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Mike ‘Bear’ Ruehle’s legacy
to live on through donation of bears

By KATIE LEFEBVRE, Globe staff reporter
(Email Katie)

The Ruehle family of Sioux City recently made the University of Nebraska Medical Center (UNMC) “beary” happy.

Six of the Ruehle family members traveled to Omaha on March 2 to deliver 15 contractor-sized bags of bears to the medical center in hopes of changing countless lives.

Members of the UNMC staff met them at the door with four double wheelchairs and a luggage cart to transfer the close to 600 bears into the hospital.

When Mike “Bear” Ruehle lost his 12-year battle with cancer on Feb. 6, his family never thought the outpouring of support would be so great.

Instead of sending flowers, the family requested people bring bears to be donated to the UNMC.

The bears will be distributed to patients on the seventh floor oncology/hematology special care unit, where Mike was a patient. The family was able to deliver a few bears to brighten the day of current patients.

“The response was completely overwhelming. Not every family gets a story like this to remember a loved one,” said Ashley Locke, the middle child, who is a middle school literacy teacher at Sacred Heart School in Sioux City. “The hope is that we will continue to collect and donate bears each year to the hospital in February (when he died) or March (his birthday month). We don’t want it to be a onetime thing.”

Rhett Ruehle, a Sioux City chiropractor and the oldest child, said they knew there would be a lot of bears, but they thought it would be between 200 and 300. He was amazed when they first walked into the church for the visitation to see the amount of bears that had already been donated – the table designated for the bears was already full.

“I knew Mike touched a lot of lives, but I had no idea this many,” said Kerry Ruehle, Mike’s wife and 30-year parishioner at Nativity Parish in Sioux City. “The messages I have gotten. The bears we’ve gotten. The support we have gotten has been overwhelming.”

She added the bears are not only for children with cancer, but also for children of parents, grandparents or siblings with cancer.

“I think the response we've gotten has been nothing short of amazing,” said youngest child, Nate Ruehle. “It really goes to show how big an impact he made on the community due to the support we have received, not only from bears, but support from friends and other family.”

Why bears?

Nate, a junior at Briar Cliff University, said his dad’s nickname, Bear, came about when he was in high school.
“Rhett and I were downstairs playing Wii baseball and Dad came down to watch,” he said. “We asked if he wanted a go at it, and so he tried it out. His first hit was a line drive to the outfield, and Rhett said, ‘Wow. That was a bear shot.’”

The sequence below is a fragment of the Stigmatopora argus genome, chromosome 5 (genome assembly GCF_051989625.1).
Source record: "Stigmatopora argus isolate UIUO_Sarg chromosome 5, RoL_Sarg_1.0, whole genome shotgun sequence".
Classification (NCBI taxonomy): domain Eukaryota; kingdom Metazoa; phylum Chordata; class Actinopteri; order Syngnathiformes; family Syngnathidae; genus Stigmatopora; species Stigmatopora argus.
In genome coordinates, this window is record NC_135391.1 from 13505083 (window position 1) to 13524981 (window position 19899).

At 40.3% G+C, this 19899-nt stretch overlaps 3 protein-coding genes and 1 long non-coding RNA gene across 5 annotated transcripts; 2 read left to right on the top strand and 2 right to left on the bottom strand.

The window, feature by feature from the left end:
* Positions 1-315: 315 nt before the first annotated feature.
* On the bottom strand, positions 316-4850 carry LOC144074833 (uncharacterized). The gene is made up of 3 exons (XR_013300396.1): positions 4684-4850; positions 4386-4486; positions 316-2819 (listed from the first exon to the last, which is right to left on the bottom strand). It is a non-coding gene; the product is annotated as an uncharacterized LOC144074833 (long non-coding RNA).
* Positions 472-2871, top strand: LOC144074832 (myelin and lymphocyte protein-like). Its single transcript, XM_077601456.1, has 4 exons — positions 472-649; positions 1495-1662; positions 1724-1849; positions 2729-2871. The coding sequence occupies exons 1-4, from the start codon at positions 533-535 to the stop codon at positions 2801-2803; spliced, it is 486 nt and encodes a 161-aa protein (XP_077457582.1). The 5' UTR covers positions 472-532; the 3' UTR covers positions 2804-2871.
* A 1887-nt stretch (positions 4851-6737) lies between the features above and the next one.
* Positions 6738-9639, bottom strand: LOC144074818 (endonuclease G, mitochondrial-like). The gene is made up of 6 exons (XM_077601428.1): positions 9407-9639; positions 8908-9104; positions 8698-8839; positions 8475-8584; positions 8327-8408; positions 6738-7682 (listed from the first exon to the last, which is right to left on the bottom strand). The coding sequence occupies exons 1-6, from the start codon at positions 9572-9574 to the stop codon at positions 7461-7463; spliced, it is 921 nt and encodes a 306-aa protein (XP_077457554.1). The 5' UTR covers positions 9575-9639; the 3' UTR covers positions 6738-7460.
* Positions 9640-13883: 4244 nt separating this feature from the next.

Kerry commented the thought to collect and donate the bears came to her the night Mike passed away.
“I was lying in bed. I was thinking, ‘Send me a message,’” she said. “As I just started to doze, I woke up and thought, ‘Why not collect bears for the kids?’”

To those who donated bears, Kerry said, “Their love and appreciation of Mike will live on through the lives they’ve touched.”

How would Mike have reacted?

Mike was diagnosed in 2002 with squamous cell carcinoma of the vocal cord. In 2003, he had a laryngectomy followed by a diagnosis of non-Hodgkin’s lymphoma in 2004. He was diagnosed with myelodysplastic syndrome (MDS) in 2013, which resulted in a stem cell transplant on Aug. 13.

On Dec. 30 Mike went back to the hospital in Omaha with graft versus host (GVH) disease. The funeral for Mike was held on Feb. 11 at Nativity Church in Sioux City.

“I think he (his dad) would be happy. He’d be proud,” said Rhett of his dad’s reaction to the bears.
Nate said he knows his dad “would be so touched and proud of all the bears we’ve received. He was always preaching about giving back to others and helping out. It’s amazing that Mom thought of this because it’s exactly what he would've wanted.”

Kerry said Mike would be smiling if he could see all the bears. When Mike was in the hospital, they would see children walking around the hospital walking around with their “chemo poles” or see the children with shaved heads walking around the cafeteria.

“Knowing what their situation was, our hearts just broke for them,” she said. “We knew we had a tough situation, but you can’t imagine a parent going through that with a child. We saw so much of this that I think he would be thrilled that we thought of the children.”

Ashley also thought her dad would be “incredibly proud. It is cool to know that somehow, somewhere someone is having a better time and can hug something tangible because of you.”

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